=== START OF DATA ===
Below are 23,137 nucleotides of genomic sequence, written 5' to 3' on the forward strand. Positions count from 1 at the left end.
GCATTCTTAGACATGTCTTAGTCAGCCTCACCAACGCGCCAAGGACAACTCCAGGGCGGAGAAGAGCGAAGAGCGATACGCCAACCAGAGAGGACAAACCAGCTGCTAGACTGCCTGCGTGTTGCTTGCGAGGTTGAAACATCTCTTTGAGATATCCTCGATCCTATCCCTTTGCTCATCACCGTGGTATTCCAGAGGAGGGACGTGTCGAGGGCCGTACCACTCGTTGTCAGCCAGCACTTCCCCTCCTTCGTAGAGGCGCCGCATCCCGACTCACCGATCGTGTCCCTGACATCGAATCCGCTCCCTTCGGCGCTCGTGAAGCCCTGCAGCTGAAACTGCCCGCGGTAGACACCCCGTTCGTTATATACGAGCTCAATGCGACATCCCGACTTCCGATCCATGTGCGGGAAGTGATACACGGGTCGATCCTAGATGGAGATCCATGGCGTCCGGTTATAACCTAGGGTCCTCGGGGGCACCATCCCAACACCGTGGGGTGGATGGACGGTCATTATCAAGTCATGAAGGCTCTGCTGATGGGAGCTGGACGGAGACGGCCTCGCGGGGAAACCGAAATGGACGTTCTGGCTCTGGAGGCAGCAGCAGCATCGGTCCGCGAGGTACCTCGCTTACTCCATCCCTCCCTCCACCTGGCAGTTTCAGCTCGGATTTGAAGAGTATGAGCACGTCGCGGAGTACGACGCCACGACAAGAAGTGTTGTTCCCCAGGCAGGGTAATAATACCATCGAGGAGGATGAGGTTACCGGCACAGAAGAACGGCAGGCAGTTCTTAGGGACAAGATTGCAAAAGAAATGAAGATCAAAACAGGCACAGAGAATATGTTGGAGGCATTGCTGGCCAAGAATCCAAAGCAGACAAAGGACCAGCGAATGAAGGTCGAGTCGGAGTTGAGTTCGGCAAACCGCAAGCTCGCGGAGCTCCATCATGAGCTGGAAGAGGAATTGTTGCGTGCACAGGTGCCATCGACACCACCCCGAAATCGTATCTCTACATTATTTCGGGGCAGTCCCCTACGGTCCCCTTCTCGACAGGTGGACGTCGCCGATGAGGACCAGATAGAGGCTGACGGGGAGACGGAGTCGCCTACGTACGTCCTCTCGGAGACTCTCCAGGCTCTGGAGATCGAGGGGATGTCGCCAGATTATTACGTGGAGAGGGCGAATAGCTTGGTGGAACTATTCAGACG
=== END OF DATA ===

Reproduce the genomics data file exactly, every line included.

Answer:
Below are 23,137 nucleotides of genomic sequence, written 5' to 3' on the forward strand. Positions count from 1 at the left end.
GCATTCTTAGACATGTCTTAGTCAGCCTCACCAACGCGCCAAGGACAACTCCAGGGCGGAGAAGAGCGAAGAGCGATACGCCAACCAGAGAGGACAAACCAGCTGCTAGACTGCCTGCGTGTTGCTTGCGAGGTTGAAACATCTCTTTGAGATATCCTCGATCCTATCCCTTTGCTCATCACCGTGGTATTCCAGAGGAGGGACGTGTCGAGGGCCGTACCACTCGTTGTCAGCCAGCACTTCCCCTCCTTCGTAGAGGCGCCGCATCCCGACTCACCGATCGTGTCCCTGACATCGAATCCGCTCCCTTCGGCGCTCGTGAAGCCCTGCAGCTGAAACTGCCCGCGGTAGACACCCCGTTCGTTATATACGAGCTCAATGCGACATCCCGACTTCCGATCCATGTGCGGGAAGTGATACACGGGTCGATCCTAGATGGAGATCCATGGCGTCCGGTTATAACCTAGGGTCCTCGGGGGCACCATCCCAACACCGTGGGGTGGATGGACGGTCATTATCAAGTCATGAAGGCTCTGCTGATGGGAGCTGGACGGAGACGGCCTCGCGGGGAAACCGAAATGGACGTTCTGGCTCTGGAGGCAGCAGCAGCATCGGTCCGCGAGGTACCTCGCTTACTCCATCCCTCCCTCCACCTGGCAGTTTCAGCTCGGATTTGAAGAGTATGAGCACGTCGCGGAGTACGACGCCACGACAAGAAGTGTTGTTCCCCAGGCAGGGTAATAATACCATCGAGGAGGATGAGGTTACCGGCACAGAAGAACGGCAGGCAGTTCTTAGGGACAAGATTGCAAAAGAAATGAAGATCAAAACAGGCACAGAGAATATGTTGGAGGCATTGCTGGCCAAGAATCCAAAGCAGACAAAGGACCAGCGAATGAAGGTCGAGTCGGAGTTGAGTTCGGCAAACCGCAAGCTCGCGGAGCTCCATCATGAGCTGGAAGAGGAATTGTTGCGTGCACAGGTGCCATCGACACCACCCCGAAATCGTATCTCTACATTATTTCGGGGCAGTCCCCTACGGTCCCCTTCTCGACAGGTGGACGTCGCCGATGAGGACCAGATAGAGGCTGACGGGGAGACGGAGTCGCCTACGTACGTCCTCTCGGAGACTCTCCAGGCTCTGGAGATCGAGGGGATGTCGCCAGATTATTACGTGGAGAGGGCGAATAGCTTGGTGGAACTATTCAGACG